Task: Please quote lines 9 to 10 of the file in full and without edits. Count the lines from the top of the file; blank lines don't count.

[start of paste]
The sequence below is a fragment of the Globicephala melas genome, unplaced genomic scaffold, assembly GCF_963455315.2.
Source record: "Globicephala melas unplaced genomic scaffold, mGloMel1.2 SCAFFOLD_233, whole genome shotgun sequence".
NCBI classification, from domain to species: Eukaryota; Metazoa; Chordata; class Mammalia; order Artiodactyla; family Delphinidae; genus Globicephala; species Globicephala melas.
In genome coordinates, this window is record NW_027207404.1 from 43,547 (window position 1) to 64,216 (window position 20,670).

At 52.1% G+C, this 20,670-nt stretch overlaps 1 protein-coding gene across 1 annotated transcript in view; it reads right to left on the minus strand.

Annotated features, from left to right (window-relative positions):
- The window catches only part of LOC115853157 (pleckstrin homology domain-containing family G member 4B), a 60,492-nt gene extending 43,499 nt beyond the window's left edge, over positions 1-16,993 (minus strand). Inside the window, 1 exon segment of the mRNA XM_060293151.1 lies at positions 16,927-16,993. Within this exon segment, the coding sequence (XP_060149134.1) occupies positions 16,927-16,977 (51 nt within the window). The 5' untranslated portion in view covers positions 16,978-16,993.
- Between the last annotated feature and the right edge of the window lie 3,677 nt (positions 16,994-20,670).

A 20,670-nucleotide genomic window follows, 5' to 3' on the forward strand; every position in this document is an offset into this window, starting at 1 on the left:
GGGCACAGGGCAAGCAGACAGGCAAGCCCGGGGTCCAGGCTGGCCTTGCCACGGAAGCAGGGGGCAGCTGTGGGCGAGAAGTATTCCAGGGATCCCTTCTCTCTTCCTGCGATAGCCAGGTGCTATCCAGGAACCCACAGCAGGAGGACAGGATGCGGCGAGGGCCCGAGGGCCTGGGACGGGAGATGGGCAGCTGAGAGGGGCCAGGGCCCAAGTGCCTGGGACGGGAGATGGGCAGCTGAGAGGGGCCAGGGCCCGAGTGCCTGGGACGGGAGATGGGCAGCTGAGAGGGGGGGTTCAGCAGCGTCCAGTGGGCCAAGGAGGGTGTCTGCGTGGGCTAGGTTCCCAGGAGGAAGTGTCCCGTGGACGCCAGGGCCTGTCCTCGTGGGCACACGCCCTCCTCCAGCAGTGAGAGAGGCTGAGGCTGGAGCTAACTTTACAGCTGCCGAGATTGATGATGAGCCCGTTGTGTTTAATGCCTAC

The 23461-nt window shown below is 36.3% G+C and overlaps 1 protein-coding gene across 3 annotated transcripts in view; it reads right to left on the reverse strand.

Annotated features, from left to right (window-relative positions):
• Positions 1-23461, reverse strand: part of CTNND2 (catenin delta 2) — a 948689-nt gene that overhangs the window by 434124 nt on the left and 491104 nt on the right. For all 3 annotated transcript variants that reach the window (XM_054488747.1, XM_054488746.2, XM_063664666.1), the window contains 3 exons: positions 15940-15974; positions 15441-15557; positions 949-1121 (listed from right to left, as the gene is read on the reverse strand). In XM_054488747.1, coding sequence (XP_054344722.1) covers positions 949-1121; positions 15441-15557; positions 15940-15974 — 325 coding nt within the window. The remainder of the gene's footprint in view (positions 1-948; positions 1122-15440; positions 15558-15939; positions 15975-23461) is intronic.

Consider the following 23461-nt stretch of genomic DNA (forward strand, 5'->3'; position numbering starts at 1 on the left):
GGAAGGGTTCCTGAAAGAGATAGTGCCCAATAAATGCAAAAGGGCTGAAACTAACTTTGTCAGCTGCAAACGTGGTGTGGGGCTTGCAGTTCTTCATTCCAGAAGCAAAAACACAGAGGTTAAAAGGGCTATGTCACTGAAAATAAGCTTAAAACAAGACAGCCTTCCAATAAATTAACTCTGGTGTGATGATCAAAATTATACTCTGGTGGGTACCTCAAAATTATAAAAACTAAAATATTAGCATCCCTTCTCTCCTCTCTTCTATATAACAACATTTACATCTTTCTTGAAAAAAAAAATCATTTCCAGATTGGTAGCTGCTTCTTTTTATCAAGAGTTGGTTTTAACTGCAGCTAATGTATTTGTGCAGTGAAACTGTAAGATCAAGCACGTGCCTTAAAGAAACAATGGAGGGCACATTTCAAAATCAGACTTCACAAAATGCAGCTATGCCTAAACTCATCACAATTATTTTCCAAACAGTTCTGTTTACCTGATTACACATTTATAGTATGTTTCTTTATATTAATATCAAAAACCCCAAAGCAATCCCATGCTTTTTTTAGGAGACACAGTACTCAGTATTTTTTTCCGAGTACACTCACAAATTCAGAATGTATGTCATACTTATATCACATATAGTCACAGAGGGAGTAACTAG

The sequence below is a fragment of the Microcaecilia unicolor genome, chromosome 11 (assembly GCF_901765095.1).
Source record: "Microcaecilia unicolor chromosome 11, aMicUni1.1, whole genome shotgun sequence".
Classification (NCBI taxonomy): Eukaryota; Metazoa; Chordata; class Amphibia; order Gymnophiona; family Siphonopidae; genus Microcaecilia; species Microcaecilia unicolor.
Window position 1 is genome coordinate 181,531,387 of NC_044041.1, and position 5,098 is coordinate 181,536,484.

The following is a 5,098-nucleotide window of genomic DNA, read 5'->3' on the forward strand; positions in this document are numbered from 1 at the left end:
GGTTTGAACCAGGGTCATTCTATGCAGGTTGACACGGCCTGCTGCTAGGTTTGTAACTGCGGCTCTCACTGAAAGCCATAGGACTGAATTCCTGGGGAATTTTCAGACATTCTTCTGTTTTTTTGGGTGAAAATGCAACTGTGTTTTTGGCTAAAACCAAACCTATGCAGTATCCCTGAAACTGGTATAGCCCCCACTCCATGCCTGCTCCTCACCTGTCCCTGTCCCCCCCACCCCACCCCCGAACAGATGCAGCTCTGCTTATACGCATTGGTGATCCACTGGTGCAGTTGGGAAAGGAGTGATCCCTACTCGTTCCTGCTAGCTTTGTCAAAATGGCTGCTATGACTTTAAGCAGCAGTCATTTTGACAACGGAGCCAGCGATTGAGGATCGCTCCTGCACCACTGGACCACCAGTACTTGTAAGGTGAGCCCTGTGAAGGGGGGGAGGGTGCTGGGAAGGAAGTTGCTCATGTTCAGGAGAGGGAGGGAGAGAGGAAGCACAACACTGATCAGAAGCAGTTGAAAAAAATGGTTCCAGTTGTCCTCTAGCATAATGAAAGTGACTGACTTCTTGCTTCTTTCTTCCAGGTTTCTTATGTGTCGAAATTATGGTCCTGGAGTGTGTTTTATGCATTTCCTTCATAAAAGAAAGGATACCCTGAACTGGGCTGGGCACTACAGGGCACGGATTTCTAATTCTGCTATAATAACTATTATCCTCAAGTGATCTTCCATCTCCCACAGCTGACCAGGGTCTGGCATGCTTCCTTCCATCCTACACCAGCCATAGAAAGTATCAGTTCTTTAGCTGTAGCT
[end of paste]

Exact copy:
A 20,670-nucleotide genomic window follows, 5' to 3' on the forward strand; every position in this document is an offset into this window, starting at 1 on the left:
GGGCACAGGGCAAGCAGACAGGCAAGCCCGGGGTCCAGGCTGGCCTTGCCACGGAAGCAGGGGGCAGCTGTGGGCGAGAAGTATTCCAGGGATCCCTTCTCTCTTCCTGCGATAGCCAGGTGCTATCCAGGAACCCACAGCAGGAGGACAGGATGCGGCGAGGGCCCGAGGGCCTGGGACGGGAGATGGGCAGCTGAGAGGGGCCAGGGCCCAAGTGCCTGGGACGGGAGATGGGCAGCTGAGAGGGGCCAGGGCCCGAGTGCCTGGGACGGGAGATGGGCAGCTGAGAGGGGGGGTTCAGCAGCGTCCAGTGGGCCAAGGAGGGTGTCTGCGTGGGCTAGGTTCCCAGGAGGAAGTGTCCCGTGGACGCCAGGGCCTGTCCTCGTGGGCACACGCCCTCCTCCAGCAGTGAGAGAGGCTGAGGCTGGAGCTAACTTTACAGCTGCCGAGATTGATGATGAGCCCGTTGTGTTTAATGCCTAC